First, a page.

The Constructor

Steel Corrugated Webs in Bridge Girders

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1. Steel Corrugated Webs – Introduction

High-performance steels, which are becoming increasingly available, are well suited for highway bridge applications due to their high strength, excellent toughness, as well as good weld ability and corrosion resistance. These steels have the potential to produce considerable weight savings, although impediments to their effective use in conventional stiffened flat web plate girders include the potential for web instability, excessive deflections, and fatigue failure. To overcome these limitations, innovative designs have been proposed, including the use of corrugated webs to provide enhanced shear stability and eliminate the need for transverse stiffeners. The corrugated steel plate is a widely used structural element in many fields of application because of its favorable properties and has been applied since the 1920s. It was firstly used in aircraft structures with very thin web panels, then, extended for civil engineering applications in buildings and bridges. For the last 20 years, it has been increasingly used in the web of steel and composite bridges. The Cognac Bridge built in France is the world’s first corrugated steel web bridge completed in 1986. It is a three-span continuous box girder bridge with total length 0f 105m and maximum span of 43m.

Fig.1.1 Cognac Bridge, France

The use of corrugated webs has been considered for a long time to increase the buckling strength and out-of-plane stiffness eliminating the use of vertical stiffeners. It was, however, found that the girders with corrugated webs are economic to use and can improve the aesthetics of the structure. As shown in Fig.1.2, the corrugated web bridge, in which the webs of conventional prestressed concrete bridges were replaced by corrugated steel webs. Numerous studies in the last years proved that the stress distribution in the girders with corrugated webs are different from the conventional stress distribution of the traditional I-girders with flat webs under in-plane bending and shear. The different characteristics of the stress distribution in the flange and web plates have an effect on the bending and shear resistance, which can be considered in the design.

Fig.1.2. Schematic diagram of corrugated steel web prestressed concrete box girder

2. The Corrugated Web Girder Structural System

The corrugated web girder structural system consists of thin-walled corrugated webs and flange. In the case of plate girder bridges with flat webs, they have the maximum moment carrying capacity than any rolled sections. To carry the moments, the section has to be slender and the slender sections are susceptible to web buckling. So the web loses its buckling strength. Hence to avoid this buckling and to gain maximum strength the focus was on the provision of corrugations on the web. The purpose of using the corrugated web is that it allows the use of thin plates without the need of stiffeners reducing the cost of fabrication and improves fatigue life. . It has been estimated that these girders with corrugated webs may be 9 to 13% lighter than the conventional stiffened girders with flat webs.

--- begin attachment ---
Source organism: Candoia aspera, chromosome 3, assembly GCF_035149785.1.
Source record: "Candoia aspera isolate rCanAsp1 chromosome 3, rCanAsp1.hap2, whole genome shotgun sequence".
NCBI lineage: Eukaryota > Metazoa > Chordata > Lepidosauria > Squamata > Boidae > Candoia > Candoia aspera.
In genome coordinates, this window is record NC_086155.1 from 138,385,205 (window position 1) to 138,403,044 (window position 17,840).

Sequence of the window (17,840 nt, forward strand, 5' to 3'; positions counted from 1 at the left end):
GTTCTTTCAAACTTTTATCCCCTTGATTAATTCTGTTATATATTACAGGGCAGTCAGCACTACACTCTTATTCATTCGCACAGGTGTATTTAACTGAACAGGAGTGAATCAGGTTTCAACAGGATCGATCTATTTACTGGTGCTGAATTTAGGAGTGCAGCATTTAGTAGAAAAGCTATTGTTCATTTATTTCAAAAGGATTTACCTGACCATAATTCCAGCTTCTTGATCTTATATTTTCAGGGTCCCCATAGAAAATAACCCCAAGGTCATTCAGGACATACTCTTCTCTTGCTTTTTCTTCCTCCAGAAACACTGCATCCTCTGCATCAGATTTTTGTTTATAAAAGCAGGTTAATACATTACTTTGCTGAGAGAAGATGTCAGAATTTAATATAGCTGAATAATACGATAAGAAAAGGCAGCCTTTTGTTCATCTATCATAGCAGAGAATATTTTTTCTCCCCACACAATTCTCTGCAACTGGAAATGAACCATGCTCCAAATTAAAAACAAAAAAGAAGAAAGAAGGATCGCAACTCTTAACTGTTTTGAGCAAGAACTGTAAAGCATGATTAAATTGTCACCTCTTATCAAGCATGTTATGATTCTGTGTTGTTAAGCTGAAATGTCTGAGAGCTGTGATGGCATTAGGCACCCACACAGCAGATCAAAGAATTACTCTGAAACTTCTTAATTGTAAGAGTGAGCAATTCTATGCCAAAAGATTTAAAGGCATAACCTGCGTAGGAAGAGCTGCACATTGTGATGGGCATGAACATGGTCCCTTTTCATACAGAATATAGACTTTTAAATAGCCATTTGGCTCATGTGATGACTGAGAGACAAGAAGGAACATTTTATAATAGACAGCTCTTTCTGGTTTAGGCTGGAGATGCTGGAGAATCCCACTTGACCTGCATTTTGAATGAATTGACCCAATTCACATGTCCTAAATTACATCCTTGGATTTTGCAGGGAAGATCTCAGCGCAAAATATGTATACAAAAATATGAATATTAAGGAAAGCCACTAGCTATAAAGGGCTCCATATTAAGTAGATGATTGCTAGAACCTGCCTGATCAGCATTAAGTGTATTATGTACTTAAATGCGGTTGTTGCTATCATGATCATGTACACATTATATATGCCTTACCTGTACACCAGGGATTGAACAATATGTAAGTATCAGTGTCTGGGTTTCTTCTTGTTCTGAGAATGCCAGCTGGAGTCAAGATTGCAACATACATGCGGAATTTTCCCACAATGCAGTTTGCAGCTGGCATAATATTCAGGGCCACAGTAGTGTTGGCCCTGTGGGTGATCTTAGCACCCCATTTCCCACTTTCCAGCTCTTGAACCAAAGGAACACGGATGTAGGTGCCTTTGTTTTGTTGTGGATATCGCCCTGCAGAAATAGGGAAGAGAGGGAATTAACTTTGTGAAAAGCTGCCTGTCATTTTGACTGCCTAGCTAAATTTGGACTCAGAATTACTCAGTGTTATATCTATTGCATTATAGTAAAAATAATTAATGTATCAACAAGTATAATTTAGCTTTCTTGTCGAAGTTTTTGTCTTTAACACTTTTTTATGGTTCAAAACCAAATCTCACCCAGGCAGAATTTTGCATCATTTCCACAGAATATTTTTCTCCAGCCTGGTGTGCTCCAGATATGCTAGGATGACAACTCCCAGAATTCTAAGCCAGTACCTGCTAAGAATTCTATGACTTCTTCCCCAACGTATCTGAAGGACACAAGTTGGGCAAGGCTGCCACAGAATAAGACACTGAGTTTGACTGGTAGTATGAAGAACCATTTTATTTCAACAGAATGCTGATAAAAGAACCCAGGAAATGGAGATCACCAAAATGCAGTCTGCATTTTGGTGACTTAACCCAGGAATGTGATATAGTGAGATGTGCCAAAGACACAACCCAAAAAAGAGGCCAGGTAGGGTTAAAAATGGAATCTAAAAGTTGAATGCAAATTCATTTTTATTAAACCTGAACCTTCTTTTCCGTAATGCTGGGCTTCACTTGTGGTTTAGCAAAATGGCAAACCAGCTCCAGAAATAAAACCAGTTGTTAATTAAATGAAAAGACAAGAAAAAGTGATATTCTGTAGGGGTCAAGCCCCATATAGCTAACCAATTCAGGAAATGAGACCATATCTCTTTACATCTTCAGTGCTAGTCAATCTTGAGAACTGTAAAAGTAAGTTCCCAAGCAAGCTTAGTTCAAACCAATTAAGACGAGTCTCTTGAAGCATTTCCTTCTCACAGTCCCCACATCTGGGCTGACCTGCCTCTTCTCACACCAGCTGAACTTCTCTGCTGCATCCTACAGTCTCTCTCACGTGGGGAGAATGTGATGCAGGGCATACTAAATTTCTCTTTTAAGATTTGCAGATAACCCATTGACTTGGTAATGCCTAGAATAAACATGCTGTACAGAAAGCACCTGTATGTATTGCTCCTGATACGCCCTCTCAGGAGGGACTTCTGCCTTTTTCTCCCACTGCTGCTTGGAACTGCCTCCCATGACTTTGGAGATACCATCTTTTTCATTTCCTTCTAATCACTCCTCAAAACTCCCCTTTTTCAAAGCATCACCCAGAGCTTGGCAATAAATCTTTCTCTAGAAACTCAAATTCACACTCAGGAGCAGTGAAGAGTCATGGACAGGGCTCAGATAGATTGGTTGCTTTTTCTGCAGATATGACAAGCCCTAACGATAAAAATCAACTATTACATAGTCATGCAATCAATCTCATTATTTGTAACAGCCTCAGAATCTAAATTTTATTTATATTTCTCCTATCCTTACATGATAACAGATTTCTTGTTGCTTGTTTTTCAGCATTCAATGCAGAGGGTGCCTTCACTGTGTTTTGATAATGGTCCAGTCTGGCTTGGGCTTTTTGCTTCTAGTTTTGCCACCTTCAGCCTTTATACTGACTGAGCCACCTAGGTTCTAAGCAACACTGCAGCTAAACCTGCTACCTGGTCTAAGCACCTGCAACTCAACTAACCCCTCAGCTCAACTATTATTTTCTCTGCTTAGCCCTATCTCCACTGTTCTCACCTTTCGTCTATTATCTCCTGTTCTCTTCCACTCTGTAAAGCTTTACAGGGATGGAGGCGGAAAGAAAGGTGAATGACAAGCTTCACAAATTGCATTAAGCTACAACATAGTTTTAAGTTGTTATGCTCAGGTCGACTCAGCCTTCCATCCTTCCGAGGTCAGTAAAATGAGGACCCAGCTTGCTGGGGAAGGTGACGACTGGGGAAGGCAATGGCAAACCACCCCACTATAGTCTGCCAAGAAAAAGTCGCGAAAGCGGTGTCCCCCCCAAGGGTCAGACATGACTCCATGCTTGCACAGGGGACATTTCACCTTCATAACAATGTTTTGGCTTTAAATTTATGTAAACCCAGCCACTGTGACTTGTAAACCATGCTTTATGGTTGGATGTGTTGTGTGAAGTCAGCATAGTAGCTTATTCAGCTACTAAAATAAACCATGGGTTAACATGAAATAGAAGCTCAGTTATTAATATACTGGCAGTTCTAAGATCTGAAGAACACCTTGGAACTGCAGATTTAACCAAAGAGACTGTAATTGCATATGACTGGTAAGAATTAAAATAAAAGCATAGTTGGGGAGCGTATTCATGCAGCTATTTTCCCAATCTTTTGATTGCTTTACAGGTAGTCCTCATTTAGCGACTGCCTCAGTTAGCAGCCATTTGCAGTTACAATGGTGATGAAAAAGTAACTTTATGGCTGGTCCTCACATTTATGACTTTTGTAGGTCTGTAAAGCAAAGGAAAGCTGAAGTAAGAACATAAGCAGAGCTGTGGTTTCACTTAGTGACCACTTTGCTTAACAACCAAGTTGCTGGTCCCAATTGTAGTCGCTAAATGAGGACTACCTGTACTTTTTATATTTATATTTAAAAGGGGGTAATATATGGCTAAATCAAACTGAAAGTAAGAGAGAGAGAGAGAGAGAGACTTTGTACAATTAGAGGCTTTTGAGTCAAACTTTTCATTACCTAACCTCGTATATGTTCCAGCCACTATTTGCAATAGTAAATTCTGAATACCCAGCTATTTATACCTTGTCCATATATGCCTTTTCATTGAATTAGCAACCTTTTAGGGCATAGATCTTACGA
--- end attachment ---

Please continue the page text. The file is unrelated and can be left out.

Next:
Types of Corrugations

Many types of corrugations are possible rectangular, trapezoidal and sinusoidal. Trapezoidal and sinusoidal have attained more attention. A typical profile of a corrugated web is shown in the Fig.2.1.

Fig.2.1 Profile of a girder with corrugated web

Purpose of Corrugations

For making the cross section efficient to resist in-plane bending it is required that maximum material must be placed as far away from neutral axis as possible. As the depth of the section increases, depth of the web increases and it becomes slender, premature failure of girder due to web buckling in shear may occur. Hence to reduce the slenderness ratio created by the high depth and small thickness of the web, instead of using stiffeners, the corrugated web is the possible way to give stability against elastic buckling of the web. The profile is such a way that it avoids failure of the beam due to loss of instability before the web ultimate load is reached by web yielding.

3. Structural Behavior of Corrugated Webs

Flexural Behavior of Corrugated Webs

The flexural strength of girder with corrugated web plate is provided by the flanges with almost no contribution from the web and no interaction between flexure and shear behavior. The corrugated steel web solely provides the shear capacity of the girders where the shear strength is controlled by buckling and/or steel yielding of the web. The flanges provide boundary supports for the web. This concludes the corrugated steel plate does not resist axial forces and bending moment but has high resistance to shear buckling as shown in the fig.3.1. This effect can be defined as an accordion effect. In the case of prestressed concrete bridge girders, the accordion effect enables the upper and lower decks of the girder to be prestressed efficiently. Hence the loss of prestressing is reduced considerably compared to conventional box girder bridges.

Fig.3.1. Properties of corrugated steel plate webs